Mixing tech and touch saves $427 a month
Combining telemedicine with human intervention
Many managed health care plans fall short when it comes to managing chronic illness, states a recent National Committee for Quality Assurance report. Outsourcing may provide an answer to that need.
By combining telemedicine with human intervention, HiLIFE, a San Francisco company, has created a system that intervenes before patients get out of balance. "The LifeMasters-supported self-care system reduces chronic disease admissions and saves money and lives by changing patient behavior," says David E. Goodman, MD, the company’s founder.
A group of patients at Brown & Toland Medical Center in San Francisco participated recently in a pilot study of the LifeMasters program. They had New York Heart Association Class 3 and 4 CHF and were identified as high utilizers — multiple emergency department (ED) visits or hospitalizations during 1996.
In addition to reporting high satisfaction and compliance for both patients and physicians, there was a 66% reduction in ED claims, a 59% reduction in bed days, and an 83% reduction in skilled nursing facility admissions.
"For the pilot program, we were able to save the facility an average of $427 per enrolled patient per month," says Goodman. "The system cost about half that." System pricing is reduced dramatically when the patients’ disease states are less severe. It also varies based on the individual patient’s needs and the size of the hospital’s contract.
Managing care instead of just providing it
Doctors need to receive timely and actionable information about their patients, HMOs require a method to track outcomes, and patients are best off when they become involved in their own care, says Christobel Selecky, CEO of HiLIFE. "We leverage the human component in much the same way as banks use ATMs to teach us to be our own tellers," she says. "This system teaches patients to be their own case managers. Patients feel in control, yet doctors are getting the information they need to make course corrections in the treatment plans."
The technology enables physicians to manage care instead of just providing it, she says. Doctors are given the tools they need to manage large populations of patients in a way that satisfies patients and ensures good quality of care. Patients are given the tools they need to take responsibility for their own health. "With chronically ill patients, that’s critical because much of their success depends upon their own behavior," says Selecky.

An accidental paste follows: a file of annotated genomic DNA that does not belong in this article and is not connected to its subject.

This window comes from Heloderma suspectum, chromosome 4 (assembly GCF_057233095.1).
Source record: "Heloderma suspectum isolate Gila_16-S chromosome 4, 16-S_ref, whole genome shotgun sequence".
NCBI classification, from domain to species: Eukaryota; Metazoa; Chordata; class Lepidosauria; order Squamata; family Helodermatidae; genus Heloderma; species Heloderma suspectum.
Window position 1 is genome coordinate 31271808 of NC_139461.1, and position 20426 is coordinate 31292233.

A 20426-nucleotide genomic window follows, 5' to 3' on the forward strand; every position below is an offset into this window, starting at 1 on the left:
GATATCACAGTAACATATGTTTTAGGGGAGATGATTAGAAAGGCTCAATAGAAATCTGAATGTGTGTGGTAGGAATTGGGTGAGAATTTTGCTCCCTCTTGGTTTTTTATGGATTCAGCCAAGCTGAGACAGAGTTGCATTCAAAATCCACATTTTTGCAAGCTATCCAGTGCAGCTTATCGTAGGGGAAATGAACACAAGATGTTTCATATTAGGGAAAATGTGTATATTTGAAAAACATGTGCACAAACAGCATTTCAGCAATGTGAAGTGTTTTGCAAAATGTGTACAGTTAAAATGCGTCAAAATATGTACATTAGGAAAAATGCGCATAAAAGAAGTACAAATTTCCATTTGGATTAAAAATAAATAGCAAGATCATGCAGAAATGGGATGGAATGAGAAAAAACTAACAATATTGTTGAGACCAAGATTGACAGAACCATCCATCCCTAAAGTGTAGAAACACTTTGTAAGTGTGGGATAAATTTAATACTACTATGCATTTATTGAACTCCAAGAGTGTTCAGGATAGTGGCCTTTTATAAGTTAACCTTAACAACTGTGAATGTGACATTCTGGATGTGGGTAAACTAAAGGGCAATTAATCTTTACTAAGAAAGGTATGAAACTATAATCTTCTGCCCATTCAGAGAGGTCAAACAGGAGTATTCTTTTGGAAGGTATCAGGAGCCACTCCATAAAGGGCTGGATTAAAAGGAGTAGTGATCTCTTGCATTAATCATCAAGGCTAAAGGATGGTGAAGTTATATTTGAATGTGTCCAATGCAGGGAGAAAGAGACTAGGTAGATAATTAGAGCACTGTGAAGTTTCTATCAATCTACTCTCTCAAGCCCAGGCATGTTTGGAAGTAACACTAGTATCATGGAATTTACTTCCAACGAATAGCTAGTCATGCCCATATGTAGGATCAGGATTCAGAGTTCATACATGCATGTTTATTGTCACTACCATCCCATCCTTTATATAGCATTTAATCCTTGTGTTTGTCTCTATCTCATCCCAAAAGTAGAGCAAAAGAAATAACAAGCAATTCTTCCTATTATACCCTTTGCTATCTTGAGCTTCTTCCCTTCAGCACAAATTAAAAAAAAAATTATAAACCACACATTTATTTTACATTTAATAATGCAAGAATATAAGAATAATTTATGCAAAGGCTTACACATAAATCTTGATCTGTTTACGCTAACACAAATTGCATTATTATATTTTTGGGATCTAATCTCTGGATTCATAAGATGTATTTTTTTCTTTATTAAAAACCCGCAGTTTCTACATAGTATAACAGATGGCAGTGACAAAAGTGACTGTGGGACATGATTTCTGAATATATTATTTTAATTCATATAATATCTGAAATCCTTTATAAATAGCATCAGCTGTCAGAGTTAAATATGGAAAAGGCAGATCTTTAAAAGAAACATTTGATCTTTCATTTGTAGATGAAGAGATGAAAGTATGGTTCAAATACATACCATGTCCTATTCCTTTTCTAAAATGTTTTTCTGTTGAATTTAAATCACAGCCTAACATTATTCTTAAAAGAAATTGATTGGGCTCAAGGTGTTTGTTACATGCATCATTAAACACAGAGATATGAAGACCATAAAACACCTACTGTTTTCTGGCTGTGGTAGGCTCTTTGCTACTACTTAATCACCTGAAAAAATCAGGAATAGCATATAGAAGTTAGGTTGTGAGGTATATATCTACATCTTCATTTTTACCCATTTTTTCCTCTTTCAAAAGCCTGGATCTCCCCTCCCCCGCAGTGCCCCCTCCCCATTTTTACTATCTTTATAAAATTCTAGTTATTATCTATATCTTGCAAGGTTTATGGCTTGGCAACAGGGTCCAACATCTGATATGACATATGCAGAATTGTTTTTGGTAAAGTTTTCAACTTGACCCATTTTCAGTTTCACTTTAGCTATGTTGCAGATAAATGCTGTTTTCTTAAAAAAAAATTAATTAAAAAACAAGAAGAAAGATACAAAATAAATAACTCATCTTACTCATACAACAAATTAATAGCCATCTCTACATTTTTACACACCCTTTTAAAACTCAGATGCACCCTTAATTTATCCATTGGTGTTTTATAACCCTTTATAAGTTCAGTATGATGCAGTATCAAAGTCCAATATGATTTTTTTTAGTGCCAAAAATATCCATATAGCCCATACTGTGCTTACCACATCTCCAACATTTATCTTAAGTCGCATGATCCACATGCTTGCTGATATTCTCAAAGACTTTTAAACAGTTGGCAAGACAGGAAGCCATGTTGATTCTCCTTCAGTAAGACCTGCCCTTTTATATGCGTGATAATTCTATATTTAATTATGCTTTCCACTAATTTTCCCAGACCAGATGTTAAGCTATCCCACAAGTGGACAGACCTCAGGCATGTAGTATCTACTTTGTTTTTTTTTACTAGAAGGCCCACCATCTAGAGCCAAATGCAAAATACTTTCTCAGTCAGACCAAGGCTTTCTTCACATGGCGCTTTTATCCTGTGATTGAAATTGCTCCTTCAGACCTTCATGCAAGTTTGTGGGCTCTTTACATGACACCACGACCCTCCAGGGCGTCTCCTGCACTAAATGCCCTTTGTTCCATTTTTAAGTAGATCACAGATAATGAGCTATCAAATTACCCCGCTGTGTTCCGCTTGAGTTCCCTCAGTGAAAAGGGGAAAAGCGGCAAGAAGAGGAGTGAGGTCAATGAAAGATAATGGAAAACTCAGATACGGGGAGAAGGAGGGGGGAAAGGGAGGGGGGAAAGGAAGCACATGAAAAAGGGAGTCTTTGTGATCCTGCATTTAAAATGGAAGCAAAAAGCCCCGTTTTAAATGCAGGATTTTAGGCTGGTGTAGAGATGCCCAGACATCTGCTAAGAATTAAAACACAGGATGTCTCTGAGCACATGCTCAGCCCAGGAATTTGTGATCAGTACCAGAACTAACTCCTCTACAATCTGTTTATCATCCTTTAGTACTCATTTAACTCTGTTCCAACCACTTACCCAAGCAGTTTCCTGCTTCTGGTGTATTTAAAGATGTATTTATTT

"Patients with chronic disease don’t understand a lot about their illnesses," says Sandra Feaster, RN, director of clinical services at HiLIFE. "We emphasize education. There are three important components to improve these patients’ health status: nutrition, medication, and activity. For one thing, patients have to be instructed to read food labels."
People in self-care have a high recidivism rate, as do participants in weight-reduction programs. "Any chronic illness is discouraging," says Feaster. "We set up weekly phone appointments with patients to discuss their problems and focus on their individual needs. People come into the program at different levels of ability and willingness to change. Our job is to define those levels and work with them to help them lead a healthier lifestyle."
LifeMasters is based on these premises:
1. Between 25% and 40% of hospitalizations for chronic disease are preventable.
2. Controlling chronic disease depends on how well patients care for themselves and on the availability of timely information that allows physicians to intervene early.
This step toward re-engineering health care delivery could transform what is typically an impractical, labor-intensive function — keeping in touch with patients — into a manageable, cost-effective system that decreases resource utilization.
Most patients with chronic disease communicate with their physician during their monthly exams, but in the interim, conditions can deteriorate. Legs can swell and complaints of fatigue and dyspnea can develop in the case of CHF, for example; any of which can lead to hospitalization or worse. When asked, "Why didn’t you call the doctor?" often a patient will say, "I thought it would get better."
To combat that lack of feedback, the SelfCare system monitors the patient’s condition continually. While in the program, patients wear pagers and are prompted at medication time. They call an automated telephone system daily and answer questions regarding salt intake, weight, or ankle edema. Their responses are transmitted to a computerized database and compared to thresholds set by the physician.
If a patient doesn’t call in, or if self-reported data cross the threshold, a nurse calls the patient as well as the physician and often manages to avert a medical emergency.